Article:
Over the last few years we have periodically been visiting Tonto National Forest and Saguaro Lake. Last Spring we even had a close encounter with a rattle snake while hiking along the lake. We have always wondered about the yellow street signs along N Bush highway warning of “Horses” crossing the street – we passed through the area many times without seeing any at all. Moreover, if you want to park your car you’re required to buy a day pass which we didn’t have – meanwhile we got the national park pass which allows for unlimited visits and parking and we have started to explore the area more often as it is only about 30 to 45 mins away.
Sometimes we are lucky and see small groups of horses while at other times we don’t seem to be able to find any at all – what’s fascinating is to see how these horses are able to survive in this harsh environment – there is very little food and the temperatures in the desert on some days are close to 110F (43C) with not much shade to hide. Many of the horses have lots of scars – these could be caused by fights or from shrubs, bushes, and cacti.
On the weekends the beach at Saguaro Lake is crowded with families, with kids and dogs and during the week the place belongs to the horses. When we met the horses during the week they were shy but curious. We were picnicking with our friends and their two dogs at the lake and they came close to explore these 4-legged creatures. The other day they were ‘grazing’ in the middle of the river when people in canoes passed by them on either side. The stallion was alert but the rest of the herd didn’t even bother looking up. But, as soon as one starts moving towards them they start walking away always keeping a safe distance.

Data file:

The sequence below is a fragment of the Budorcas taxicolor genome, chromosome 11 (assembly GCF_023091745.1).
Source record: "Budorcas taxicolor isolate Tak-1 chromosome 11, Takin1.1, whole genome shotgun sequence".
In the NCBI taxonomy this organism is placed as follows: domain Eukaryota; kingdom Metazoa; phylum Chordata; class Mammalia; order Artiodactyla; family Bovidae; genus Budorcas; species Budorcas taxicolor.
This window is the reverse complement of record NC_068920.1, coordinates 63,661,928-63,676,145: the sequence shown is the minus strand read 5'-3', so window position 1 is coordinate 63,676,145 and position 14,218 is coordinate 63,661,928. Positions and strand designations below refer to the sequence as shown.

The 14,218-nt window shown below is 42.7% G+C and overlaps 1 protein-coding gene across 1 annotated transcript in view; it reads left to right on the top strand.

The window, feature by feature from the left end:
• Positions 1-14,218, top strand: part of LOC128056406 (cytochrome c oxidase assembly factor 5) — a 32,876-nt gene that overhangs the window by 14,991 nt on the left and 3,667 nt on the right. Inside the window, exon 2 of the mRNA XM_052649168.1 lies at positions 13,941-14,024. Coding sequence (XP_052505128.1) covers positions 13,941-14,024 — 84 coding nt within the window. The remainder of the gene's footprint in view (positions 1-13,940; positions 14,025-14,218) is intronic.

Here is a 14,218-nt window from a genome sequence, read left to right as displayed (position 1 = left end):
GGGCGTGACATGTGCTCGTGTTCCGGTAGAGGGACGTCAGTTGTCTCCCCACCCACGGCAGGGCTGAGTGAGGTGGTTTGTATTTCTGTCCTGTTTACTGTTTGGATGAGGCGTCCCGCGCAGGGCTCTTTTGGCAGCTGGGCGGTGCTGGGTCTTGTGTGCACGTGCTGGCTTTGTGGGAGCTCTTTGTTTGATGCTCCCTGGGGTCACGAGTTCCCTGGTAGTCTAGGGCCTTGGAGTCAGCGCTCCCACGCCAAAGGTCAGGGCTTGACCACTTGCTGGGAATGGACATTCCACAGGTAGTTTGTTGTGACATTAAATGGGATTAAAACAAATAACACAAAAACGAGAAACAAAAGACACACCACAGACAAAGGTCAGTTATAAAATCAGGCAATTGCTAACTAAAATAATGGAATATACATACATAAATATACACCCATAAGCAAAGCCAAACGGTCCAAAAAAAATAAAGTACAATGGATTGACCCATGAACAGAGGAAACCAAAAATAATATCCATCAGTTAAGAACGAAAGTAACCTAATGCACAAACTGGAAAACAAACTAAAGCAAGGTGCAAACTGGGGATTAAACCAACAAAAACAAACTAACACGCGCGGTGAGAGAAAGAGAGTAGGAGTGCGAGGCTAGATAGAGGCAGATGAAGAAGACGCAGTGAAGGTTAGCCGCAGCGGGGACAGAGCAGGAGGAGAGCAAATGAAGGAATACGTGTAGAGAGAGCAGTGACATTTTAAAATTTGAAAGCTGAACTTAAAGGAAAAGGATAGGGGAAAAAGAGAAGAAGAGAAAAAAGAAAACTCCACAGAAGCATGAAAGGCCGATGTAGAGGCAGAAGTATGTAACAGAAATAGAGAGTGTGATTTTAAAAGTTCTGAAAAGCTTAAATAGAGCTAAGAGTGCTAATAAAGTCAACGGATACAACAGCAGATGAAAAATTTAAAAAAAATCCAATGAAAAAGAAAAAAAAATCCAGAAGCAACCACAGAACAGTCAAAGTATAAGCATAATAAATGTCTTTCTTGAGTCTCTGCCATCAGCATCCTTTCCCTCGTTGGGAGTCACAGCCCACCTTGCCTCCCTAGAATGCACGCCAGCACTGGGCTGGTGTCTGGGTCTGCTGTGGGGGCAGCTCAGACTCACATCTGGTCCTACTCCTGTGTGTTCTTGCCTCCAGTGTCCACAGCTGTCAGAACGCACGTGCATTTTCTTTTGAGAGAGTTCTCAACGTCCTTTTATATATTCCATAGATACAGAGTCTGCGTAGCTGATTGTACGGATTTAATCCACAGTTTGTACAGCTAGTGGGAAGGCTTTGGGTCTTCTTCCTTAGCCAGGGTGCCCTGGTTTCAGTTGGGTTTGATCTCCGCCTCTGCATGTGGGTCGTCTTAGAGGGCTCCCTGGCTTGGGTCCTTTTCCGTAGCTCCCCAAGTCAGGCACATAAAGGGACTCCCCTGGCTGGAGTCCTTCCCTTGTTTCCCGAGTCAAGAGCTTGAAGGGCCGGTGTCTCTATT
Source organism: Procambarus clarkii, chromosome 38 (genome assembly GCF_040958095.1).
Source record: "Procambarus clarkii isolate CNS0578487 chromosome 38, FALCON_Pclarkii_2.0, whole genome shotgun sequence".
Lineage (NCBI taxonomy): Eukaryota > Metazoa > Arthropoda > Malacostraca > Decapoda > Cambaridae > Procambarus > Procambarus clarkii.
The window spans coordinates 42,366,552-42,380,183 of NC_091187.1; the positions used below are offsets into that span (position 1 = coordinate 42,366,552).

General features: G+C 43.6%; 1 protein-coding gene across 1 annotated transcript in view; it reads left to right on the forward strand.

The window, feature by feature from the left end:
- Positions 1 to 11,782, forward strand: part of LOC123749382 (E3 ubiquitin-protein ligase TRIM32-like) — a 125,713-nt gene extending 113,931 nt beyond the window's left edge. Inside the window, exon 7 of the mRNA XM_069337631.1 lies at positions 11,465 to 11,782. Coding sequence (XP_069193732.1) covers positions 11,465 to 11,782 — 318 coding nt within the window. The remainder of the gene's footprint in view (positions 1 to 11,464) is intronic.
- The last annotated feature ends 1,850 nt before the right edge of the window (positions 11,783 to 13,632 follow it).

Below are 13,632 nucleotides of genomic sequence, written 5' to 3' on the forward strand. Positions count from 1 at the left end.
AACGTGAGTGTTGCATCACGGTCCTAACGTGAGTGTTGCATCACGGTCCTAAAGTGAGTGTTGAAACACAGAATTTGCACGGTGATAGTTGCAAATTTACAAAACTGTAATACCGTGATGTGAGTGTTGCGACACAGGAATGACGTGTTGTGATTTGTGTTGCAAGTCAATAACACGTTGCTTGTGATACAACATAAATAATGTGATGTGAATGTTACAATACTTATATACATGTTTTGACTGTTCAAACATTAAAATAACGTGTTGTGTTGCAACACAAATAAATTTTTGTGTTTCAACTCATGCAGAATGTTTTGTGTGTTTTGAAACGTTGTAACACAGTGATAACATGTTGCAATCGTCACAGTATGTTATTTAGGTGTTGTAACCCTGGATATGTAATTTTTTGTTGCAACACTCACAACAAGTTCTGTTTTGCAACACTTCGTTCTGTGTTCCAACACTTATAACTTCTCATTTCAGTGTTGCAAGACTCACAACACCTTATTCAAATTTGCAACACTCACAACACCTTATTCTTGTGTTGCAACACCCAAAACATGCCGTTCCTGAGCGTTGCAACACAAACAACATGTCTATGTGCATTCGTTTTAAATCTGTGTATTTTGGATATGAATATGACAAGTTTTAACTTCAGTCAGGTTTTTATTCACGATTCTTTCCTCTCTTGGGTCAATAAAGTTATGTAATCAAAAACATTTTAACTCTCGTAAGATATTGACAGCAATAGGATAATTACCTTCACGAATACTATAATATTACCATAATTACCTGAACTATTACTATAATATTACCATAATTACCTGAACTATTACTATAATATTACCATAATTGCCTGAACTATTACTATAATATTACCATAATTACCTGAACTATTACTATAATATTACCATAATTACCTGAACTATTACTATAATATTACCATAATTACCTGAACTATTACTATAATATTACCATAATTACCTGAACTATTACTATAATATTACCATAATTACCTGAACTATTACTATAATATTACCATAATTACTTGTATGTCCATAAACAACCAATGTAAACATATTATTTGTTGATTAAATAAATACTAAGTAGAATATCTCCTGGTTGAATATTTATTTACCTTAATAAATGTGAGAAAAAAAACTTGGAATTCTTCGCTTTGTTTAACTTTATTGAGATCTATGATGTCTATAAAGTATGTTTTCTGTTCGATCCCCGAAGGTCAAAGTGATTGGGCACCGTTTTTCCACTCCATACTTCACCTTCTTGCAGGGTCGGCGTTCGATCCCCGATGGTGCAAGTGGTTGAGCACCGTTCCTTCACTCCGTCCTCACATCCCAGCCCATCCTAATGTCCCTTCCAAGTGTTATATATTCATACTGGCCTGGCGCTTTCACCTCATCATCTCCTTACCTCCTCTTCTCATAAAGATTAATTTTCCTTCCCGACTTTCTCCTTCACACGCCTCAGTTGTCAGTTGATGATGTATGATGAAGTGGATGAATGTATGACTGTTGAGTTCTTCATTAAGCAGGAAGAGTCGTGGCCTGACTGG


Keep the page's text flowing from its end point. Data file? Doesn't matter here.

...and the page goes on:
All over Arizona there are only about 500 wild horses left – around 1900 there were about 20,000. It is important that we protect these precious animals for future generations.
According to Arizona’s own historical records, wild horses have been living on the Salt River and the Salt River Valley since well before the Tonto National Forest was created in 1902, but more likely much longer.
An Arizona Champion Newspaper article, dated January 25, 1890, and located in the Arizona State Archives, classifies horses in the Salt River Valley as “native stock ” and “native animals”.
For people back then to classify the free roaming horses as native, there would have to have been a minimum of 5 or 6 generations who knew about their existence (equal to 100 years), proving they existed here since at least 1790.
Mustangs are descendants of Spanish, or Iberian, horses that were brought to the Americas by Spanish explorers in the 16th century. The name was derived from the Spanish word mustengo, which means “ownerless beast”. Once escaped, these horses evolved without the influence of man and through survival of the fittest, evolved into the incredibly durable and tough breed we know today. The word Mustang or Wild Horse is used interchangeably.
Tracing the Salt River wild horses back, historic records indicate that in 1687 Missionary Father Eusebio Keno journeyed to Southern Arizona (then Sonora) Due to his efforts, missions and stockyards were developed, he reportedly left hundreds of horses and cattle at each mission. His many expeditions on horseback covered over 50,000 square miles. He had 6 successful missions in Arizona including in Phoenix. Father Kino remained in southern Arizona until his death in 1711.
Source: Salt River Wild Horse Management Group
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